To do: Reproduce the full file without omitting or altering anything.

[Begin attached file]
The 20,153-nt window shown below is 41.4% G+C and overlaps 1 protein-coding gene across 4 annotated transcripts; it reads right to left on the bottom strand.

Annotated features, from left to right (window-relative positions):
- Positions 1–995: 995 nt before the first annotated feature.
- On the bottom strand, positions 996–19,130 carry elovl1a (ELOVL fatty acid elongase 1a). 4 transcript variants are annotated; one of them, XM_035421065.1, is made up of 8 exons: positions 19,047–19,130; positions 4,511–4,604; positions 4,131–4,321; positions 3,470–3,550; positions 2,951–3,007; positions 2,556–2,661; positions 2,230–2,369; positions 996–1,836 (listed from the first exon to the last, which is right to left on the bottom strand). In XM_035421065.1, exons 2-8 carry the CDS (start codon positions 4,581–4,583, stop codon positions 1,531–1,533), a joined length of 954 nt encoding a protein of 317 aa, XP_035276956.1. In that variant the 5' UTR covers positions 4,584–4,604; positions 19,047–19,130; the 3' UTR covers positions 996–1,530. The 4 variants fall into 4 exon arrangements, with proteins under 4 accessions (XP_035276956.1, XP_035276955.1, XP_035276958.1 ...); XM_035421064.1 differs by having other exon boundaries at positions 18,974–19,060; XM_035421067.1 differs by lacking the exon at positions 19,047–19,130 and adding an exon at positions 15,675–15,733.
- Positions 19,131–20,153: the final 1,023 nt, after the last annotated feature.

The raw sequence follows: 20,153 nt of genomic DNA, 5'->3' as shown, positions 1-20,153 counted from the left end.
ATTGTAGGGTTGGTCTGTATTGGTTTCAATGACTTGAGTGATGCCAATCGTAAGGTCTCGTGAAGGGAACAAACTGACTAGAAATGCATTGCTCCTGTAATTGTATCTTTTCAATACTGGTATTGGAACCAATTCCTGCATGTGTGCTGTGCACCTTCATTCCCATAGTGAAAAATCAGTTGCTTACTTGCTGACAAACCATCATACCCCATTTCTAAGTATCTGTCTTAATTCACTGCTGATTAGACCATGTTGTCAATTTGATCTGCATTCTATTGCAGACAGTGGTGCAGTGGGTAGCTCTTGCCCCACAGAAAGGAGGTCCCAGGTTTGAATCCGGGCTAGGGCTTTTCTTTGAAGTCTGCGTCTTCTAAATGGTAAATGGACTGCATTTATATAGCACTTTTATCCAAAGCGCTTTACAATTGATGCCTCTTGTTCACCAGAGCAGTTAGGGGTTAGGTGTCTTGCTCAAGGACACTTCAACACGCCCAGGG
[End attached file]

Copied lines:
The 20,153-nt window shown below is 41.4% G+C and overlaps 1 protein-coding gene across 4 annotated transcripts; it reads right to left on the bottom strand.

Annotated features, from left to right (window-relative positions):
- Positions 1–995: 995 nt before the first annotated feature.
- On the bottom strand, positions 996–19,130 carry elovl1a (ELOVL fatty acid elongase 1a). 4 transcript variants are annotated; one of them, XM_035421065.1, is made up of 8 exons: positions 19,047–19,130; positions 4,511–4,604; positions 4,131–4,321; positions 3,470–3,550; positions 2,951–3,007; positions 2,556–2,661; positions 2,230–2,369; positions 996–1,836 (listed from the first exon to the last, which is right to left on the bottom strand). In XM_035421065.1, exons 2-8 carry the CDS (start codon positions 4,581–4,583, stop codon positions 1,531–1,533), a joined length of 954 nt encoding a protein of 317 aa, XP_035276956.1. In that variant the 5' UTR covers positions 4,584–4,604; positions 19,047–19,130; the 3' UTR covers positions 996–1,530. The 4 variants fall into 4 exon arrangements, with proteins under 4 accessions (XP_035276956.1, XP_035276955.1, XP_035276958.1 ...); XM_035421064.1 differs by having other exon boundaries at positions 18,974–19,060; XM_035421067.1 differs by lacking the exon at positions 19,047–19,130 and adding an exon at positions 15,675–15,733.
- Positions 19,131–20,153: the final 1,023 nt, after the last annotated feature.

The raw sequence follows: 20,153 nt of genomic DNA, 5'->3' as shown, positions 1-20,153 counted from the left end.
ATTGTAGGGTTGGTCTGTATTGGTTTCAATGACTTGAGTGATGCCAATCGTAAGGTCTCGTGAAGGGAACAAACTGACTAGAAATGCATTGCTCCTGTAATTGTATCTTTTCAATACTGGTATTGGAACCAATTCCTGCATGTGTGCTGTGCACCTTCATTCCCATAGTGAAAAATCAGTTGCTTACTTGCTGACAAACCATCATACCCCATTTCTAAGTATCTGTCTTAATTCACTGCTGATTAGACCATGTTGTCAATTTGATCTGCATTCTATTGCAGACAGTGGTGCAGTGGGTAGCTCTTGCCCCACAGAAAGGAGGTCCCAGGTTTGAATCCGGGCTAGGGCTTTTCTTTGAAGTCTGCGTCTTCTAAATGGTAAATGGACTGCATTTATATAGCACTTTTATCCAAAGCGCTTTACAATTGATGCCTCTTGTTCACCAGAGCAGTTAGGGGTTAGGTGTCTTGCTCAAGGACACTTCAACACGCCCAGGG